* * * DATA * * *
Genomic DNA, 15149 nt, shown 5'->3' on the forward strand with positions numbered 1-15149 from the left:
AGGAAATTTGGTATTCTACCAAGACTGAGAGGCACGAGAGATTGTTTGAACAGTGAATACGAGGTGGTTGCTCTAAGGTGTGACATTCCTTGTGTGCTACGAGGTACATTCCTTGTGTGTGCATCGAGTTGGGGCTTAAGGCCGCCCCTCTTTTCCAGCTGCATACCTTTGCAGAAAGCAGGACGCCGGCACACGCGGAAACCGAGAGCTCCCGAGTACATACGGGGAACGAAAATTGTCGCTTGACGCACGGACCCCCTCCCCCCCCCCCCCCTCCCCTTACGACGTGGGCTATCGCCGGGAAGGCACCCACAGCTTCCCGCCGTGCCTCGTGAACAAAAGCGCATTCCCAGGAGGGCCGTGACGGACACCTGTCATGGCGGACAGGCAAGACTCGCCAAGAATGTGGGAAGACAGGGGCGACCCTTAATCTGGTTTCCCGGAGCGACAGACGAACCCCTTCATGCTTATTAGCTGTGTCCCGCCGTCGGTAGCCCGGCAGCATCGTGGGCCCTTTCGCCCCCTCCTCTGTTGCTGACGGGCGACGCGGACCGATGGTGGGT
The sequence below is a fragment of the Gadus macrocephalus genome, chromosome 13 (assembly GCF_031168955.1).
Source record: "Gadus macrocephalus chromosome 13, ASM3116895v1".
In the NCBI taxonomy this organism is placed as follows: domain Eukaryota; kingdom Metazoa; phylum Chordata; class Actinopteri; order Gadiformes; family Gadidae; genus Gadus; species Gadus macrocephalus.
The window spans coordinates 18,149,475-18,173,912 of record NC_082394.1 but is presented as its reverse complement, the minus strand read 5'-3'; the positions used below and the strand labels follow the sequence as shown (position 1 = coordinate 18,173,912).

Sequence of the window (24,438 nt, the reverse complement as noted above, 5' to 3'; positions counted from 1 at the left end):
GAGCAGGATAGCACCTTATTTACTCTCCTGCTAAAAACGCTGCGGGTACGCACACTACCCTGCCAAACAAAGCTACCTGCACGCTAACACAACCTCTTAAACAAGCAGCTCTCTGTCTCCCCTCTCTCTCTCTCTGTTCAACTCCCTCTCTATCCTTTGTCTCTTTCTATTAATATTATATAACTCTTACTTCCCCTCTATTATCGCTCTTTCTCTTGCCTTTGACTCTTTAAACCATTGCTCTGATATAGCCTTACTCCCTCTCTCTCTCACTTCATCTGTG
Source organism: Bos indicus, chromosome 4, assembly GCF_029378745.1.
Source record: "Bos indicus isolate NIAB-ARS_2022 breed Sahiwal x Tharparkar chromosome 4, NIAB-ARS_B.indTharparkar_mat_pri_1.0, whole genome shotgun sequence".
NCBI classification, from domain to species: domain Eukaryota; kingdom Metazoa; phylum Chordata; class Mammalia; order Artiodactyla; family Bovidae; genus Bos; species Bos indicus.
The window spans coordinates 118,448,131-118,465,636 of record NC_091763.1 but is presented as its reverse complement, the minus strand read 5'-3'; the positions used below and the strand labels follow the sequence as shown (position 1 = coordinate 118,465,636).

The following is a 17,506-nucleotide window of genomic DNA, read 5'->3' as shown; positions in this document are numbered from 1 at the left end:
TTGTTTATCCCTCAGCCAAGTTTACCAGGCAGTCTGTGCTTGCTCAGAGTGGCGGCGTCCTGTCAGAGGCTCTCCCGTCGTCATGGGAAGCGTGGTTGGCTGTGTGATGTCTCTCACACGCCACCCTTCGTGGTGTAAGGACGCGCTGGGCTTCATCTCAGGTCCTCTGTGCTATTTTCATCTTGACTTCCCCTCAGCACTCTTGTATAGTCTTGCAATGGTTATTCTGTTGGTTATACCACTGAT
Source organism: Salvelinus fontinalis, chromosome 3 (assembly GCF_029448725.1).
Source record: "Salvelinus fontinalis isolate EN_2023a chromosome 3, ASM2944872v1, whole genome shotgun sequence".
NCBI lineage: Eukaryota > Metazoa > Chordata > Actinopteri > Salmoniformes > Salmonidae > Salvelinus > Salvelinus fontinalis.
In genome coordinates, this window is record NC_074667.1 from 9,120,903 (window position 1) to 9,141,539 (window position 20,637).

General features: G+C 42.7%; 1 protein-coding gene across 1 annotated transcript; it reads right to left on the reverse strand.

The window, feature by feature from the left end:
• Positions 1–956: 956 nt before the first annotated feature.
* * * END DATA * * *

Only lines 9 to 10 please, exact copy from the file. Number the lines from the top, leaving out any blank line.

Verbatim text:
Source organism: Bos indicus, chromosome 4, assembly GCF_029378745.1.
Source record: "Bos indicus isolate NIAB-ARS_2022 breed Sahiwal x Tharparkar chromosome 4, NIAB-ARS_B.indTharparkar_mat_pri_1.0, whole genome shotgun sequence".